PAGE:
With the federal government vastly expanding who is considered a priority for deportation, the California State Senate has approved a bill that increased protections for immigrants. The measure prohibits local law enforcement agencies from using resources to investigate, detain, report or arrest people for immigration violations, the New York Times reports. Supporters say the law, which could make California the first “sanctuary state,” would prevent immigrants who face no criminal charges from being turned over for deportation. If approved, the law could directly contradict federal directives, putting local law enforcement agencies in the difficult position of deciding whether to obey Sacramento or Washington. Legal battles are likely.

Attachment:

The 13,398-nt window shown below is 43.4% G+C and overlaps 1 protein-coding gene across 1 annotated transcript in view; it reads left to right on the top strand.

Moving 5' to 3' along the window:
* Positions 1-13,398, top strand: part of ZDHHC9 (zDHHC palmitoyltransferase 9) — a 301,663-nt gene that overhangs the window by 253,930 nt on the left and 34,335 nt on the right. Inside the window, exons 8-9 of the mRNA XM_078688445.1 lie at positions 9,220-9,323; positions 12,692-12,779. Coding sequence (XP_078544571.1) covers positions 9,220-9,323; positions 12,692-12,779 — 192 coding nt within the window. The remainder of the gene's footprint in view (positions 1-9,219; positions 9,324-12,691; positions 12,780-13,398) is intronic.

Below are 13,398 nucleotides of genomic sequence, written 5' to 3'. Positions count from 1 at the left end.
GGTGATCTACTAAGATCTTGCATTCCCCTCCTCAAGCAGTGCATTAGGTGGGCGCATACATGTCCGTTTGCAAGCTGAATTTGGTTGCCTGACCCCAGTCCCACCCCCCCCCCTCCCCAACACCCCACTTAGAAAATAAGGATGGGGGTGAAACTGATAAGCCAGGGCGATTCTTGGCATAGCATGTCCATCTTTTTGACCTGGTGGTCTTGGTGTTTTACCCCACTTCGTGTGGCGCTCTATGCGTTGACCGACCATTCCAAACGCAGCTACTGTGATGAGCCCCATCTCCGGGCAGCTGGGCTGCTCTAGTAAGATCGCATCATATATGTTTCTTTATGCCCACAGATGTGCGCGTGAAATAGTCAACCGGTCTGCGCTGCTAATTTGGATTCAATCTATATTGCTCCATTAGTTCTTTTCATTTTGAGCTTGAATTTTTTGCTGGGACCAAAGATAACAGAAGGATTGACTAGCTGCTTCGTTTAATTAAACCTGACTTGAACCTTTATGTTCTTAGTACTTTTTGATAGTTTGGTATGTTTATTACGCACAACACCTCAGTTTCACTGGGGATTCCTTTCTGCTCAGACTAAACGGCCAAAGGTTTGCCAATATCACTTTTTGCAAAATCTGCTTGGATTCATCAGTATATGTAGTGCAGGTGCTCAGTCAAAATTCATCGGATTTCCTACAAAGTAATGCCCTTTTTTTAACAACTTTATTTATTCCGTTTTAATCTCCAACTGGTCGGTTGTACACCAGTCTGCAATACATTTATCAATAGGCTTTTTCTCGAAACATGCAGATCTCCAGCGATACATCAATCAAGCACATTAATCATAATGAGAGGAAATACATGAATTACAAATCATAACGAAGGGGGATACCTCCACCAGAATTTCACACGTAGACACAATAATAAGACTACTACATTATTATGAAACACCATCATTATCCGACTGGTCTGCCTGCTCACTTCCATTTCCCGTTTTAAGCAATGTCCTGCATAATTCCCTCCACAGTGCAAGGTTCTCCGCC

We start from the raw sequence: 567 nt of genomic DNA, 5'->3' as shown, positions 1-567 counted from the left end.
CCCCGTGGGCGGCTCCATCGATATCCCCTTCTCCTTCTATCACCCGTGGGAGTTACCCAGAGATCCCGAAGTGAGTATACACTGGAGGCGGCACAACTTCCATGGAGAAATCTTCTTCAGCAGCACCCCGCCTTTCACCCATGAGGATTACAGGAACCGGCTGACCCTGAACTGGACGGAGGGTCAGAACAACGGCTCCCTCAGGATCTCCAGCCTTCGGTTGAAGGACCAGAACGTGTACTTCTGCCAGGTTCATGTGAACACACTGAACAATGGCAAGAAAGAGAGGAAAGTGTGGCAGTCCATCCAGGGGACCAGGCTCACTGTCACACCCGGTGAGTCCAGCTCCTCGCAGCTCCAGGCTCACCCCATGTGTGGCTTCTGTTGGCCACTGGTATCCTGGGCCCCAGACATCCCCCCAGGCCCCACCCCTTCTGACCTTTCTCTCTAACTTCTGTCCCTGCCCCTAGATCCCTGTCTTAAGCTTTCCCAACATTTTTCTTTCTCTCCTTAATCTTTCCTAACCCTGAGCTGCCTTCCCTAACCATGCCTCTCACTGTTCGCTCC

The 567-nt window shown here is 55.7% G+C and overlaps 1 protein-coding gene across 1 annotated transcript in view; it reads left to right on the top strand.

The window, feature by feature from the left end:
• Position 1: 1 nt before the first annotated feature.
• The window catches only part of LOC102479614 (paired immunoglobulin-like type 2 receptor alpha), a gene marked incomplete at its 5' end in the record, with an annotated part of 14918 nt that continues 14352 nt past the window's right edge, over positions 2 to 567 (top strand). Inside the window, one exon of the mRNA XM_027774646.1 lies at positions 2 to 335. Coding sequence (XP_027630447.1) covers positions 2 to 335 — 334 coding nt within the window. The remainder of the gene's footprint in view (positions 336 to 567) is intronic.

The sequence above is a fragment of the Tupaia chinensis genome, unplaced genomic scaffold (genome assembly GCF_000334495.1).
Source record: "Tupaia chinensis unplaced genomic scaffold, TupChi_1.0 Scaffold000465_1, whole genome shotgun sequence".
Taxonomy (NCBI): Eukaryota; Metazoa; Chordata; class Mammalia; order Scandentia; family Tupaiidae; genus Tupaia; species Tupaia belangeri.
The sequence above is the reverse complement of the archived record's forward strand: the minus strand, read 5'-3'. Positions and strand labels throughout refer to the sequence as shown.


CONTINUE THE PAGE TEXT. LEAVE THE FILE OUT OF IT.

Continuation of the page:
“The federal government is going to have to step in and decide if this is worth a lawsuit, because I am not sure what we can do,” said Donny Youngblood, the sheriff in Kern County and the president of the California State Sheriffs’ Association, which is lobbying against the measure. “All we are doing is providing information to the federal government so that they can do their job. To restrict that doesn’t make sense.” While California is moving more quickly than any other state, bills that restrict cooperation with immigration officials have been introduced elsewhere, including in Illinois, Maryland, Nevada and New York. In Vermont last month, Gov. Phil Scott, a Republican, signed a measure that bars state and local police officers from enforcing immigration laws without his approval and prohibits the collection of personal information, including immigration status and religion, for any kind of registry that could be used by federal officials. If enacted, the California law could have a significant effect on federal immigration enforcement. At least half of immigrants living in the U.S. who are deported come from local jails and prisons.